Search and Rescue, a Community Response
At 2:30 in the afternoon of January 22, Sunday, the four-day search for the 50-year-old laborer Benito Noarin reported missing during the height of flooding at the Inarihan Spillway in barangay Carolina, Naga City, ended 10 kilometers away at a desolate area in barangay Siembre, Bonbon, Camarines Sur.
The search and rescue operations came from the combined efforts of volunteers from different groups of the Philippine Coast Guard and its units in Camarines Sur, the Gryphons Bicol R5, and the people’s organizations where Noarin and his wife are members, the LGUs of Camaligan, Bonbon, Calabanga and Canaman, and the vigilance of barangay residents along the flooded pathways.
“It was a fast and successful response, thanks to the improved weather and the active community response,” according to Lieutenant Commander (LCDR) Armie Olea of the Mariners 5th Division, who was the first to sound off the 907 Coast Guard Auxillary Squadron after reading the emergency call for help that Ilaw ng Kababaihan president Grace Brizuela posted on the Tabang Bikol Movement group chat. She immediately sent a message to Captain Benito Bejo of the 907 Squadron, and from thereon, the search and rescue coordination proceeded uninterrupted.
The first day of the search yielded one body count, but it was not Noarin. Fellow Mariners LCDR Eric Lucena then helped mobilize the Gryphons Radio group, which had engaged its communications network for the search by then. Other CGAS units through 902 Capt. Noemi Lanzuela, Capt Jojo Bautista, and LCDR Franco Sandino Vasquez of Naga went on board to assist, even outside their jurisdiction. Regional Director Claudio Yucot of the Office of the Civil Defense (OCD) said he was happy with the good news on the active community participation.
Volunteers from Ilaw ng Kababaihan led by Grace and Noarin’s wife, Mary Anne, joined up with Ryan of Bugkos ng Kabataan and the People’s Organization of Disaster Survivors (PODiS) members where Benito was a member. Then, on their own, the members and leaders of the community organizations initiated online blasts, “kalampag sa LGUs” and appeals to the neighboring towns.
On the fourth day, the Gryphons group posted the news that the Coast Guard in Camaligan, led by CPO Efren Abanilla, had already retrieved the almost decomposed body of Benito for turn-over to the family. The residents of Siembre in Bonbon who spotted the body alerted everyone through their friends, the barangay, and social media.
Mary Anne, now a widow at 42, said she had learned painfully to accept the “accident” that befell her husband. “There was no more time to worry and cry,” she told me when she came to my office yesterday with other members of Ilaw. She said that the day her husband met his tragic end, he had sent their daughter a message that he was coming home, despite the heavy rains. Their daughter, Bianca Marie, was celebrating her 18th birthday. He did come home.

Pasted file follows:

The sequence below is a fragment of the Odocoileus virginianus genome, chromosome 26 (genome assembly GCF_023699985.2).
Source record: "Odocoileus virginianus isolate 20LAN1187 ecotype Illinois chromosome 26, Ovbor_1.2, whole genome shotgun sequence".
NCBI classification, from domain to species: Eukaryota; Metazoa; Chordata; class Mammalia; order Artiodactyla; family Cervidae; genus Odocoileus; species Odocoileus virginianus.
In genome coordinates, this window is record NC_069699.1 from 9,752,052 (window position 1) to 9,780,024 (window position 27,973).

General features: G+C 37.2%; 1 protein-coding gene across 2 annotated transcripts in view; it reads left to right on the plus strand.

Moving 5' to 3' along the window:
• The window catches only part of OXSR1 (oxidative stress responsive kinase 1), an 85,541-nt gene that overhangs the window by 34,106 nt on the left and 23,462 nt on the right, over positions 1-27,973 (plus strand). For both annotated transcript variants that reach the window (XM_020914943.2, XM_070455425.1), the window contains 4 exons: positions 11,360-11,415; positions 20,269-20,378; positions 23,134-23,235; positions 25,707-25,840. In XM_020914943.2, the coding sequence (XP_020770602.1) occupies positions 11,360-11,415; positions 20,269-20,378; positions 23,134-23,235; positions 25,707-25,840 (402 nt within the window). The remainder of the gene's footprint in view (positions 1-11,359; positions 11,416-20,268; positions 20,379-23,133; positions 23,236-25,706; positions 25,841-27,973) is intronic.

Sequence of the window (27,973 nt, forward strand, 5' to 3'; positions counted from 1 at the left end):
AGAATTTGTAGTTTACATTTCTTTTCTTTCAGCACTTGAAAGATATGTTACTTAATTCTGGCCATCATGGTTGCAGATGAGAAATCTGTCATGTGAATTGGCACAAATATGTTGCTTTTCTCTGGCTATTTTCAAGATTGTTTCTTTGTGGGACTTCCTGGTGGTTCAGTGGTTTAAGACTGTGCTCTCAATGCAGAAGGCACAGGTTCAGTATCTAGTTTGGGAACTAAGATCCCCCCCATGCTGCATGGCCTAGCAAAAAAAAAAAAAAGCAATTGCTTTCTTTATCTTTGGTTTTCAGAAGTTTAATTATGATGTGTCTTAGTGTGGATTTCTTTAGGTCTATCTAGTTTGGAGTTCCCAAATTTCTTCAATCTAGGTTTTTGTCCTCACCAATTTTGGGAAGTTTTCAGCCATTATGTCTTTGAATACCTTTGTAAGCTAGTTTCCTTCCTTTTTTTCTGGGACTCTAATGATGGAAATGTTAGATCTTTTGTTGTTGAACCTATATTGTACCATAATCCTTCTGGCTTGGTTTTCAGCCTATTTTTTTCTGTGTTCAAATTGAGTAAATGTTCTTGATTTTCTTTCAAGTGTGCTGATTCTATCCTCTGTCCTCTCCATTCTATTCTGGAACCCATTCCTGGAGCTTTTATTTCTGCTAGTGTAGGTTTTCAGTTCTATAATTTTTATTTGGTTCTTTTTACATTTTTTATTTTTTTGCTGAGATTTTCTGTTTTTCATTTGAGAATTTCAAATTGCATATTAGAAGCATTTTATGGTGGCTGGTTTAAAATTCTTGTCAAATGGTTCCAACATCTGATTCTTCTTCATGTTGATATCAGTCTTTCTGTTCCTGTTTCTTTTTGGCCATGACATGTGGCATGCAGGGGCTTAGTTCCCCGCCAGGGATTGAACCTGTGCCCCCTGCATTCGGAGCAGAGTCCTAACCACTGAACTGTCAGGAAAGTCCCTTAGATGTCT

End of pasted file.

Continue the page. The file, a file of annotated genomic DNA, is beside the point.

“Mabuoton na marhay,” she spoke gently of her late husband. With her surviving six children, Mary Anne has another search she needs to face. She is appealing for assistance to cover the cremation expenses to claim her husband’s urns and bring them to a decent burial. Before Benito died, he searched for a new home to transfer from the temporary house the family was staying in at Barangay San Agustin, Canaman. Housing remains a lingering social concern in this fourth-class municipality of 36,250 people, mainly in the agricultural and service sectors.
Mary Anne is one of the women social entrepreneurs now involved in the Social Entrepreneurship Development (SED) Project with a grant from the Commission on Higher Education (CHED) Central Office that TBM is co-launching on Friday, January 27, at Berde Asul @Mariners, Baras, Canaman. It is a two-year research project with three HEIs (higher educational institutions), namely the Mariners Polytechnic Colleges Foundation in Canaman at the lead with the Central Bicol State University in Agriculture (CBSUA) and the Mariners Polytechnic Colleges Foundation, Legazpi, Albay. They joined to study the practices of developing social enterprises for resilience among disaster survivors in Bicol. The study is towards a framework and build-up of organizations for resilience and sustainability.
Meanwhile, as I was talking with Mary Anne in the presence of some members of the SED Project Team, another woman passed along my office door, which I intentionally kept wide open after lunch as part of energy conservation. The woman (I will call her Linda) who came in and stood upright in front of me is the mother of two Mariners students, with three other siblings. She has been searching for her husband who has been missing for almost five years. As a result, their life has turned upside down. The difference is that while Mary Anne’s husband, a worker, met a tragic accident, Linda’s husbaand is a high earning Marinero who is said to have “sumakabilang bakod.” In short, he left his family for another, with a mistress.
Her search is another story to tell. Amusing? No. It is a painful reality in our society.
In a disaster, one faces the danger of a loss that can cause extreme heartache, pain, and psychological/mental stress. Whether natural or by human causes, the loss puts the affected persons at high risk for emotional and health problems. But, like in Mary Anne’s case, Linda’s situation also requires community response - a search and rescue operation that needs everyone’s help and support.